In cricket, the main summary statistic is the mean. We see this in batting and bowling averages, economy rates, and strike rates. By looking at the median batting score of players, we can discover that while Zak Crawley’s Test average is fairly standard for a recent England men’s batter, his distribution of innings scores is unusual.
England’s opening woes
Zak Crawley is an English Test batter. He bats in the top three, and has most recently been an opener. He averages 28.6 so far from 38 innings, which is similar to other recent openers for England. (Cook is included for scale.)
Here and later on in this article, I am using career figures rather than figures in a specific batting position.
By batting average, all recent English openers are much of a muchness. We can also see that Sibley and Crawley have very similar records, although Crawley’s high score is much higher.
Let’s add in the median - which represents the score a player exceeds 50% of the time - and compare that to the mean (average) in absolute terms and as a ratio (average divided by median):
I am not sure if the ratio is a statistically useful or sound method, but I added it because the magnitude of the median and the average are correlated: players who score more in general will have a higher median and a higher difference. As Matt Allinson discovered in his post about the the standard deviation for the top-scoring players, there is a similar issue with the standard deviation.
Back to the table. A high ratio is not necessarily bad (Cook’s is higher than Denly’s, and I know who I’d rather have), but between two players with similar averages, it indicates that one may be less consistent than the other. Zak Crawley (10.5) and Haseeb Hameed (9) make very low scores in half of their innings, although Hameed hasn’t played that many.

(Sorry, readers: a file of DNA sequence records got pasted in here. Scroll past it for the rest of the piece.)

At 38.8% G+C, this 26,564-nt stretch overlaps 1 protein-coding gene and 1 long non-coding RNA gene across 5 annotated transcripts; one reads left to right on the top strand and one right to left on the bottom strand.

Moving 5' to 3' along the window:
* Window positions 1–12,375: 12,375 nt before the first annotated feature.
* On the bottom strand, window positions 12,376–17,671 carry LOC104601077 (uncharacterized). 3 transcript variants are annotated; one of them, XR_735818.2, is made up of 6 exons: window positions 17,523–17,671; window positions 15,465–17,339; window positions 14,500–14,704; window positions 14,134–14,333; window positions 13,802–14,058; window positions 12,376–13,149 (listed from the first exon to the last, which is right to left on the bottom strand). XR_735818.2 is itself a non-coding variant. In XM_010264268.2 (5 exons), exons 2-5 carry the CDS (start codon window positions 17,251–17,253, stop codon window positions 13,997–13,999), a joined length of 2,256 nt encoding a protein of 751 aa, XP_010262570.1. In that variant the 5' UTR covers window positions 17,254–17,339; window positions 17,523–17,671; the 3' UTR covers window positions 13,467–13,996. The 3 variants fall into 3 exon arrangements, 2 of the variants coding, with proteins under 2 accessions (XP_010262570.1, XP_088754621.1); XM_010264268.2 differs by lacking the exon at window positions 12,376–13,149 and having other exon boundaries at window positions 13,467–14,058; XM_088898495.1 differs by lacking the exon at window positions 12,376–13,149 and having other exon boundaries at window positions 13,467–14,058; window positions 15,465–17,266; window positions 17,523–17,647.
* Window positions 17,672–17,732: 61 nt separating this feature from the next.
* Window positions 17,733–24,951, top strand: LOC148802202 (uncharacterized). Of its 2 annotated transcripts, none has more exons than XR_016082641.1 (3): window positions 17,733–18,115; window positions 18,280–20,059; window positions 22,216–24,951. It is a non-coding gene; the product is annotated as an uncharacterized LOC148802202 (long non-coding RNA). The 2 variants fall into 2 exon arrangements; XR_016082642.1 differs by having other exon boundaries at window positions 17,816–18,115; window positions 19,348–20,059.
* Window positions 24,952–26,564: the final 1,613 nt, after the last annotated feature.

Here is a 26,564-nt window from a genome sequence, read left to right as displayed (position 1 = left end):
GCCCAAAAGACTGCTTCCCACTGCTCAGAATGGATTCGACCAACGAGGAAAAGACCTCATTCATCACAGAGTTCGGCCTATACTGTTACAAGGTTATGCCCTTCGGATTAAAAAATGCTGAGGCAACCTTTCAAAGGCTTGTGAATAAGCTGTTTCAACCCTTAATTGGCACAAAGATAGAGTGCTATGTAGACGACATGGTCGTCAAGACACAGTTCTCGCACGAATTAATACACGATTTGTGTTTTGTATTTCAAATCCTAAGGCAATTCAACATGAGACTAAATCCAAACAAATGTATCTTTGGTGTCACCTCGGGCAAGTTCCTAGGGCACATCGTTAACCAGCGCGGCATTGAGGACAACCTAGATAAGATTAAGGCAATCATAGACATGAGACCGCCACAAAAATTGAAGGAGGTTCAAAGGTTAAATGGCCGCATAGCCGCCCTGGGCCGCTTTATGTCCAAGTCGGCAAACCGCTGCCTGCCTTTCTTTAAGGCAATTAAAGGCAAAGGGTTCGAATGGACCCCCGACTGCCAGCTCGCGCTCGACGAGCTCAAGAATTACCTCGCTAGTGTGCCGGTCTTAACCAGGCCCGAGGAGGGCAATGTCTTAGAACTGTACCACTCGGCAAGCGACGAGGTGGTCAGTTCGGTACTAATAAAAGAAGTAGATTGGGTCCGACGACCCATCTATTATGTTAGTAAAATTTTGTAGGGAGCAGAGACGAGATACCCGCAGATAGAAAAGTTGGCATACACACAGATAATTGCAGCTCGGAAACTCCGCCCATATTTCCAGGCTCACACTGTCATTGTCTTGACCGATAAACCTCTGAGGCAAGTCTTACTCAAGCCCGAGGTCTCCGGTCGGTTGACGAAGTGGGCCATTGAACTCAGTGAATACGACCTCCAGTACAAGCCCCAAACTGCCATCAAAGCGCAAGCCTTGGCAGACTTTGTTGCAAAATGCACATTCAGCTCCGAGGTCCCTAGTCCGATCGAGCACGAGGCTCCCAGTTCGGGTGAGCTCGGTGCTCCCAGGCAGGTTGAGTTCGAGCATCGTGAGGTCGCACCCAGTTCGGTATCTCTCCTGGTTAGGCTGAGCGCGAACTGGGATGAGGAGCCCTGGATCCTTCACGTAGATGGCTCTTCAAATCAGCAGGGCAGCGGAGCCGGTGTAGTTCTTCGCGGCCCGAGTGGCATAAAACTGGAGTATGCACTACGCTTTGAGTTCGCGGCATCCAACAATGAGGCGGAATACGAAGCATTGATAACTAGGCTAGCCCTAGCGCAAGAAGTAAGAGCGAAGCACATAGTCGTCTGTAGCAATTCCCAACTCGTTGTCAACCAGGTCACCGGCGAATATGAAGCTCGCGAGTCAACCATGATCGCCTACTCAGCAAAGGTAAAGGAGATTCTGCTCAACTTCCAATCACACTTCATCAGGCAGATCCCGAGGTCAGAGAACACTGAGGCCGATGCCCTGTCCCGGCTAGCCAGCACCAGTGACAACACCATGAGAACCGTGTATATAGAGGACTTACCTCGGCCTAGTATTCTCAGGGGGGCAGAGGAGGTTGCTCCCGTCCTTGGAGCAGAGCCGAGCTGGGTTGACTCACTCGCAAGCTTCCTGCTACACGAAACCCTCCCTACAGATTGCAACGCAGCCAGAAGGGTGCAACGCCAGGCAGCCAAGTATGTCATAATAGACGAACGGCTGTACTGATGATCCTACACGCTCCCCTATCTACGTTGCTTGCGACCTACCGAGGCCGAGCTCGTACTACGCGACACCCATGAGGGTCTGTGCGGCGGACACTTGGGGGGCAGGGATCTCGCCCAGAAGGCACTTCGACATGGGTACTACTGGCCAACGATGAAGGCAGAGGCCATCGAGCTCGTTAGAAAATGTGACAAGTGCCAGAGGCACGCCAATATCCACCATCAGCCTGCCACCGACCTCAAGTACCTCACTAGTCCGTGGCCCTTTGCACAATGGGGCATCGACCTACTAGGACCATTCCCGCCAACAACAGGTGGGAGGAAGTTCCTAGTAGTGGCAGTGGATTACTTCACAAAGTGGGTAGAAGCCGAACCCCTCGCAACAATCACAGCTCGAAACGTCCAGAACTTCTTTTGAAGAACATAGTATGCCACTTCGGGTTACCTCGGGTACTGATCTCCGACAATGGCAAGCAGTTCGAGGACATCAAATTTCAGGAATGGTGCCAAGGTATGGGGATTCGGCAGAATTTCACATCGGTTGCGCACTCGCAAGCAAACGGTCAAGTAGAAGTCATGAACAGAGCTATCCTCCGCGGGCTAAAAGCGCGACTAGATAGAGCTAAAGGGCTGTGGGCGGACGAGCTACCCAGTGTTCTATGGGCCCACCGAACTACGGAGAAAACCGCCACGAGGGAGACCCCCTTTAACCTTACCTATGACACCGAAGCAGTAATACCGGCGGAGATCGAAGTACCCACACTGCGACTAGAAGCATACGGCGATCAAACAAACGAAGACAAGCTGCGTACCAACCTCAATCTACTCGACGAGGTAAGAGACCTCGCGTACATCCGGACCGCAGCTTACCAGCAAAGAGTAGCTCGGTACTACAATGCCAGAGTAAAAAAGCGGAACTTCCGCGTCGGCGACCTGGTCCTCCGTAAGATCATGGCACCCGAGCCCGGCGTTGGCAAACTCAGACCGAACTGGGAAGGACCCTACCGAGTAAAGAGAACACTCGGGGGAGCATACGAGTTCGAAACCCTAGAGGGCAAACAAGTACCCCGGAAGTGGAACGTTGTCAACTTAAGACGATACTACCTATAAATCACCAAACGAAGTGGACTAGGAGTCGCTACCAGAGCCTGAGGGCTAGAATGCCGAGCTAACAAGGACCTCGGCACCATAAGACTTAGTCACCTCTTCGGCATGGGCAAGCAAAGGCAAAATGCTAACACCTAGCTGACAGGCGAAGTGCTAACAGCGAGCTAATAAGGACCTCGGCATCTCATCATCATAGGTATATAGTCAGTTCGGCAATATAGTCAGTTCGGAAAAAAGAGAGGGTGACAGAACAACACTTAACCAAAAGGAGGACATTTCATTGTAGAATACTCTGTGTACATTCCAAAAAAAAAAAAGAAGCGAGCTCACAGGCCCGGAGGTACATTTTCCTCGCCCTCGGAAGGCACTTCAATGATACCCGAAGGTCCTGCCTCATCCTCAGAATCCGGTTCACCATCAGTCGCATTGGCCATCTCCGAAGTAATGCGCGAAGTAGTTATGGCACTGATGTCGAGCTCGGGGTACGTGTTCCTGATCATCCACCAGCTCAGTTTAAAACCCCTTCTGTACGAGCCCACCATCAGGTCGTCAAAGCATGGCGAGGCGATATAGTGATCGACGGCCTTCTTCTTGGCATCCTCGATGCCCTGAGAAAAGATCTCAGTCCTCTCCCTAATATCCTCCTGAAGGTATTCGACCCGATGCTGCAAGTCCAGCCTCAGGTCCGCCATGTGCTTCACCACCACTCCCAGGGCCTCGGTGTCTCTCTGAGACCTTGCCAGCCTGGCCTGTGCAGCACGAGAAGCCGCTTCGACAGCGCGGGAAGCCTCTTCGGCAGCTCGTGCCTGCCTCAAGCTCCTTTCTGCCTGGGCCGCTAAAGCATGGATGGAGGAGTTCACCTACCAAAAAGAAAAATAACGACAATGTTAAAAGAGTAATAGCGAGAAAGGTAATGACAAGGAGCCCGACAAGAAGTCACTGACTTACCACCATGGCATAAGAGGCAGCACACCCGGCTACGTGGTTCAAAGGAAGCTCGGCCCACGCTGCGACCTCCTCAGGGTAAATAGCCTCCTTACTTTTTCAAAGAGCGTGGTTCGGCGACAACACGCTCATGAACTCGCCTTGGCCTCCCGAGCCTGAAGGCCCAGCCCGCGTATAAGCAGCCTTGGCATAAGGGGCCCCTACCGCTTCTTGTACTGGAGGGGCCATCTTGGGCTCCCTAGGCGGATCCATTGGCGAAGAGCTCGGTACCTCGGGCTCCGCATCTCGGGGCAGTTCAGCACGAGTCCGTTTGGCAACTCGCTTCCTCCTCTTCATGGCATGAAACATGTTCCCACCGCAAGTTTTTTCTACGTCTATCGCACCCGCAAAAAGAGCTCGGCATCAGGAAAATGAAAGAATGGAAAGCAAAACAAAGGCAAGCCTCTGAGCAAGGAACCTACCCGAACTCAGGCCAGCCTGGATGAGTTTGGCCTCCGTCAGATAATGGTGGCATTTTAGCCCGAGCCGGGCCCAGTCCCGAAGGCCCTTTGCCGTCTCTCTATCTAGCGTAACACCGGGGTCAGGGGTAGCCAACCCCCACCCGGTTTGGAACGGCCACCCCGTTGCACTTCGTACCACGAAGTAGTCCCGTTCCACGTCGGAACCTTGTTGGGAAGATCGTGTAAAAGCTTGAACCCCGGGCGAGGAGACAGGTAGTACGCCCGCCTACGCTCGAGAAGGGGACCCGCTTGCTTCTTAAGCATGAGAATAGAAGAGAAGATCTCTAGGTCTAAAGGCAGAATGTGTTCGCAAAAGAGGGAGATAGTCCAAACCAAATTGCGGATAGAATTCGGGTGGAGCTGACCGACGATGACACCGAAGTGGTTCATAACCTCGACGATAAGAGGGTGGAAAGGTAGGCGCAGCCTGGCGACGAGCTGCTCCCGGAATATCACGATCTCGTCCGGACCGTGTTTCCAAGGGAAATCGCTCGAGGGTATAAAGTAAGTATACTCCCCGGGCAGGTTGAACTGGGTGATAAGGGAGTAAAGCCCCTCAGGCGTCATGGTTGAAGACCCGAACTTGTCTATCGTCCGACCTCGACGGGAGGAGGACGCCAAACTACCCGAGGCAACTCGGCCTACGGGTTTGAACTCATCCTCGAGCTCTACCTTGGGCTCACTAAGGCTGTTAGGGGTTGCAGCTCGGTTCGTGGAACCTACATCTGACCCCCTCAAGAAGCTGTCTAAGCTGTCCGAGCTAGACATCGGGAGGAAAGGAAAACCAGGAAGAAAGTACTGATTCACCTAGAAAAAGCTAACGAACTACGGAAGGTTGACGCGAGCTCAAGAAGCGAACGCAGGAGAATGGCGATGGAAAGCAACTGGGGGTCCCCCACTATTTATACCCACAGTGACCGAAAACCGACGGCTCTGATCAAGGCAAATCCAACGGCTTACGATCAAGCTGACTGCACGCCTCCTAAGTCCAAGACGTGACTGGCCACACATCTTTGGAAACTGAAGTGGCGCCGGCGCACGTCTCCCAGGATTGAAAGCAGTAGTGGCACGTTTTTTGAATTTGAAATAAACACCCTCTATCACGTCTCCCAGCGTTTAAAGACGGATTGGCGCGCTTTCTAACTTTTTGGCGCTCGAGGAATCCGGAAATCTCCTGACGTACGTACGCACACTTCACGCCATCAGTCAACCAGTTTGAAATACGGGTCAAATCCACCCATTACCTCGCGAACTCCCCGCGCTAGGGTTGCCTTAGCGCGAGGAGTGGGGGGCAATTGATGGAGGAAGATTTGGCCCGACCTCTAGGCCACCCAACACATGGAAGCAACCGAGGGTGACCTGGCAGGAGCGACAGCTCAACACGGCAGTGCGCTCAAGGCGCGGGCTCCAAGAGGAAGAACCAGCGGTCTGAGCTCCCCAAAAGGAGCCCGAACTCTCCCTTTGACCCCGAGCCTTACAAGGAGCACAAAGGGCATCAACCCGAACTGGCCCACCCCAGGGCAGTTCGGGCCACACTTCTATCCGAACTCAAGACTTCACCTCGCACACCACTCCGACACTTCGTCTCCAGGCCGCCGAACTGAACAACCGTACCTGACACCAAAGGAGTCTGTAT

Zak Crawley is somewhat unusual
Is Zak Crawley’s very low median, somewhat higher average, and corresponding high ratio unusual? He’s made just over a thousand Test runs, so let’s look at all batters to have done that and averaged over 20, then see which players have the highest ratios:
|S Madan Lal||India||1974-06-06||1042||22.65||8.00||14.65||2.83|
|MG Vandort||Sri Lanka||2001-09-06||1144||36.90||14.00||22.90||2.64|
|JG Bracewell||New Zealand||1980-11-28||1001||20.43||8.00||12.43||2.55|
A lot of these players are openers, and quite a few are from the recent era. This list cuts off at a ratio of 2.5, so these are the 14 men in Test history meeting these criteria. It seems safe to say that Zak Crawley isn’t exactly normal, but that’s not necessarily bad.
To compare him to Sibley again, we can make a histogram showing the frequency of their innings scores:
This shows that Crawley gets out under 20 slightly more often than Sibley, while Sibley gets out comparatively more often between 20 and 40. That is, even when looking against a comparable player in terms of overall figures, Crawley does get out early in his innings quite often.
Another popular introductory statistics visualisation is the box plot. The box plot here shows, for each of the England openers mentioned above:
- The median as a horizontal line.
- A box for the interquartile range. The middle 50% of the player’s innnings are inside this box.
- A vertical line for the ’typical’ range of their scores.
- Dots for innings scores outside that range.
This shows more clearly that Crawley’s distribution is most similar to Hameed’s, but his high scores are much higher. We can also see that Joe Denly was a very consistent starter, but could not push that into larger scores, and that he was never out for a duck.
This could be an early-career artifact
One other thing that is notable about the above list is that Amiss and Ahmed aside, every other player is between 1,000 and 2,000 runs. There are two main possible explanations here, that possibly feed into each other.